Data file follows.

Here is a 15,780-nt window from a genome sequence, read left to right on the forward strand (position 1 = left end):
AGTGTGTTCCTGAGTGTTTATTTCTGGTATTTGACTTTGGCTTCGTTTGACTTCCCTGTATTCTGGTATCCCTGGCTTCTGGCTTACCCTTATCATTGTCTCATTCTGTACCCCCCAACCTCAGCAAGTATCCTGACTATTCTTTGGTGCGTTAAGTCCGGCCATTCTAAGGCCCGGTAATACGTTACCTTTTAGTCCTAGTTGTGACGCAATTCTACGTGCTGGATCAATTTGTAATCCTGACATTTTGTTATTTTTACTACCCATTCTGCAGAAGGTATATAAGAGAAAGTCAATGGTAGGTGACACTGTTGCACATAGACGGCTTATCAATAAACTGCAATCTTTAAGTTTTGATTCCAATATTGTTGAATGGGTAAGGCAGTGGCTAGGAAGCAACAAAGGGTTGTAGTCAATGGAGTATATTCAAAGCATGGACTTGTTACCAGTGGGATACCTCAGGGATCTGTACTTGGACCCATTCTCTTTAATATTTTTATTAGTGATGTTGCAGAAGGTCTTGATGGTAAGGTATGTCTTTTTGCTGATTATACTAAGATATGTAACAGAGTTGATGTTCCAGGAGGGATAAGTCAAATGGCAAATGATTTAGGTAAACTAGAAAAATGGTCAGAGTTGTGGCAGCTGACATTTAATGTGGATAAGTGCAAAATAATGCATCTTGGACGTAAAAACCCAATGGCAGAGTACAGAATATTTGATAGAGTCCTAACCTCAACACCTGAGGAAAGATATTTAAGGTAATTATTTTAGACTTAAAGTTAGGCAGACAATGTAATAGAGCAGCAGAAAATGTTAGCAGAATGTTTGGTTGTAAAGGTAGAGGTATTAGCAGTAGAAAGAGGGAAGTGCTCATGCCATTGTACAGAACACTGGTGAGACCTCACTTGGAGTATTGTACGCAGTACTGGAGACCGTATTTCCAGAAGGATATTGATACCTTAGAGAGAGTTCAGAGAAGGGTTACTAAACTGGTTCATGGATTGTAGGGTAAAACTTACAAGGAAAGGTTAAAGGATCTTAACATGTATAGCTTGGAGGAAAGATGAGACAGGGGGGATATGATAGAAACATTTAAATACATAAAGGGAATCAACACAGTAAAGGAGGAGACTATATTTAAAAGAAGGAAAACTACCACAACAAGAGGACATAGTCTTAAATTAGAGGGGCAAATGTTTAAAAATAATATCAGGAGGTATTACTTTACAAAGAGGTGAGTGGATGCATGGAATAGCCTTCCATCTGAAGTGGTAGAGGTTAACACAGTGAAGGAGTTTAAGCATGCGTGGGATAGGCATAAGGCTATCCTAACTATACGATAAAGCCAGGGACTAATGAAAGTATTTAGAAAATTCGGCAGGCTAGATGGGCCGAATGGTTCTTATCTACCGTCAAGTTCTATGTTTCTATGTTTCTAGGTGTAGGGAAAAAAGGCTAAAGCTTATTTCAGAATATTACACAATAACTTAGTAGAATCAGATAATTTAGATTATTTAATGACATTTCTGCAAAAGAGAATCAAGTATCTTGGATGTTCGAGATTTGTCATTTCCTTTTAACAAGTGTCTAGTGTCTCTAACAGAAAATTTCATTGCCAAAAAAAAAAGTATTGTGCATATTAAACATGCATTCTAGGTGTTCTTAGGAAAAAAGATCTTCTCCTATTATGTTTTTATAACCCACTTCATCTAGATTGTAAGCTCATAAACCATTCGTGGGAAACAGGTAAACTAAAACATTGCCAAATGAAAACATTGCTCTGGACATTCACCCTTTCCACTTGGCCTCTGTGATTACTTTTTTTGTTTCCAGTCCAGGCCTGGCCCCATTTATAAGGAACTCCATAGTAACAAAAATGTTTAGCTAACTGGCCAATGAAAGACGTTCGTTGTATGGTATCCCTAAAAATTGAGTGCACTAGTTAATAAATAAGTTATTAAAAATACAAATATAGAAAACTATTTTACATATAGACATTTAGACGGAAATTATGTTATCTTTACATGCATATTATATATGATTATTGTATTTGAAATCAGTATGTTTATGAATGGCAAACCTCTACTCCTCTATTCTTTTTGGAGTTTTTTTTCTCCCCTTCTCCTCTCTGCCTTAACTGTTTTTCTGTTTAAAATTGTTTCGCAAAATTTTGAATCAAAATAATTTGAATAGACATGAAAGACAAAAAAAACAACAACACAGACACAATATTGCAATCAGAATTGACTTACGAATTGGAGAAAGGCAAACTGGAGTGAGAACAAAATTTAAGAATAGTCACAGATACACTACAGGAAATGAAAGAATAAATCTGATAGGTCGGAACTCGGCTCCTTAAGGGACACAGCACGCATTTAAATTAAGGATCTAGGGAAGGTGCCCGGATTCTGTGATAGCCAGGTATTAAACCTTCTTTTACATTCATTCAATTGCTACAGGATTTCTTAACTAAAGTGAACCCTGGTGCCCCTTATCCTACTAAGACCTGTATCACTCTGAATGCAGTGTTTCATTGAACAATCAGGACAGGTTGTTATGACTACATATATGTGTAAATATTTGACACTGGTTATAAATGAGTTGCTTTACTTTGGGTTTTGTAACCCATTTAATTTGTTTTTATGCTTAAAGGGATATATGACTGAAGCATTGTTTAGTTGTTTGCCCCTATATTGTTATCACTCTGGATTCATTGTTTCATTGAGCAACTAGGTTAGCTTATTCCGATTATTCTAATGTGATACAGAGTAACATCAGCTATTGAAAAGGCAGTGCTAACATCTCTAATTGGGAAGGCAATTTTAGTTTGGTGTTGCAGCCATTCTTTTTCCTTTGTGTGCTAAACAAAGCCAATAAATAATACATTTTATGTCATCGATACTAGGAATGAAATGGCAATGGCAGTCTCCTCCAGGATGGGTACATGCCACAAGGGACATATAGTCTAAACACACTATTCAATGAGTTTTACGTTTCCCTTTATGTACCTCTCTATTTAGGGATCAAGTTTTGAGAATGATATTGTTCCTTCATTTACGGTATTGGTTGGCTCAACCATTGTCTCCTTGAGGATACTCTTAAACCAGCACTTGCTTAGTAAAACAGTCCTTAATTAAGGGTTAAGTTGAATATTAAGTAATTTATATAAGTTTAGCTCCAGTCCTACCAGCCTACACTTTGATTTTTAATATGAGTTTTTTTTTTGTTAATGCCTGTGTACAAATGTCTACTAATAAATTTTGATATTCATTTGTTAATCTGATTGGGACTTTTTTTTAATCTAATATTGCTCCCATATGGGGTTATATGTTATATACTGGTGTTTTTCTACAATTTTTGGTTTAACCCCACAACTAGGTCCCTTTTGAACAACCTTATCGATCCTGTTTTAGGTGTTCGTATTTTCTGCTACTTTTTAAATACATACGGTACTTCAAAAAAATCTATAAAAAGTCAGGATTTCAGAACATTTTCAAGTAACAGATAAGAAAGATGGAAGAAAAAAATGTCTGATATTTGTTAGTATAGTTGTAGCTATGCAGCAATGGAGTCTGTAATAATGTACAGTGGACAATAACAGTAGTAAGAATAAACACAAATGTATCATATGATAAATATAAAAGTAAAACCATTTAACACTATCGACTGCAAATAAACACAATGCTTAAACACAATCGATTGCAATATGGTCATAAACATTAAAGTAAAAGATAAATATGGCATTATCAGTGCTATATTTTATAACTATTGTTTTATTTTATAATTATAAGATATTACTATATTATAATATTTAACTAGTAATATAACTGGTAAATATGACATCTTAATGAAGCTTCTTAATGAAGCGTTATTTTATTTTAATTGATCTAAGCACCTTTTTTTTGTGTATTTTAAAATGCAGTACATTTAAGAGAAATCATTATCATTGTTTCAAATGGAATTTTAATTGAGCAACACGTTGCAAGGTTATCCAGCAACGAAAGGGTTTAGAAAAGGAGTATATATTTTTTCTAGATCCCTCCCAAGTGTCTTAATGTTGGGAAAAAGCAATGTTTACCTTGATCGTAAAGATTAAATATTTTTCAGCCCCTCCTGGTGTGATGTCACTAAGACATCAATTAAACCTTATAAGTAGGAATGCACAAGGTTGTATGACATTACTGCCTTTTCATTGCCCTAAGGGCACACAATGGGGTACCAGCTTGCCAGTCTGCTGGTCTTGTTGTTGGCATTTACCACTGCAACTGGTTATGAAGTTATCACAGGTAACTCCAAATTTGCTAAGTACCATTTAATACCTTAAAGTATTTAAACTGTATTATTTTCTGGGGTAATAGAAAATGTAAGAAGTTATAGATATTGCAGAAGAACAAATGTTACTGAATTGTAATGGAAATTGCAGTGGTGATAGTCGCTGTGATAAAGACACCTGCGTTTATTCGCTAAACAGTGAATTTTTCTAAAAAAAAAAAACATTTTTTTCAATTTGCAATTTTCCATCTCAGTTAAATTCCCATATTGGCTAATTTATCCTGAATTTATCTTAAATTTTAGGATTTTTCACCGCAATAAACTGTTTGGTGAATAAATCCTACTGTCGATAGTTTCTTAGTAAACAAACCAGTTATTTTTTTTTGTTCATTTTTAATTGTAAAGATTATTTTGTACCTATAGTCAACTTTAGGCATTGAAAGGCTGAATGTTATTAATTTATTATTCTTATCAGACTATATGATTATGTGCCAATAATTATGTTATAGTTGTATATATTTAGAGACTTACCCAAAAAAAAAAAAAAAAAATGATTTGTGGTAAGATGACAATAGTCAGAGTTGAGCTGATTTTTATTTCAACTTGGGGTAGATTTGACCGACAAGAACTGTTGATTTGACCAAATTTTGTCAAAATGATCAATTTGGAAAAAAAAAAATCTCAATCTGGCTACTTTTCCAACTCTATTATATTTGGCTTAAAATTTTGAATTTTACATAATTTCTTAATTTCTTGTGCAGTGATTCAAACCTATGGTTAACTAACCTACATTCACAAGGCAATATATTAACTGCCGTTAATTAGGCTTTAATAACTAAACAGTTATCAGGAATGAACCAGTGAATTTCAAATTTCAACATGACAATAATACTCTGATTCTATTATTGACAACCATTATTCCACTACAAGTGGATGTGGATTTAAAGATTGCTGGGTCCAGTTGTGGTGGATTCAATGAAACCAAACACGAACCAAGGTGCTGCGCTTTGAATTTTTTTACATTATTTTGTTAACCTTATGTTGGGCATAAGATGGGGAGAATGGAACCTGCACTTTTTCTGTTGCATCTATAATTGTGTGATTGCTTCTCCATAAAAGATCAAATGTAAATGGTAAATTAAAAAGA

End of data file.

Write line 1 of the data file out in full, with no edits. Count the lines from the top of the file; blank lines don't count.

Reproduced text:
Here is a 15,780-nt window from a genome sequence, read left to right on the forward strand (position 1 = left end):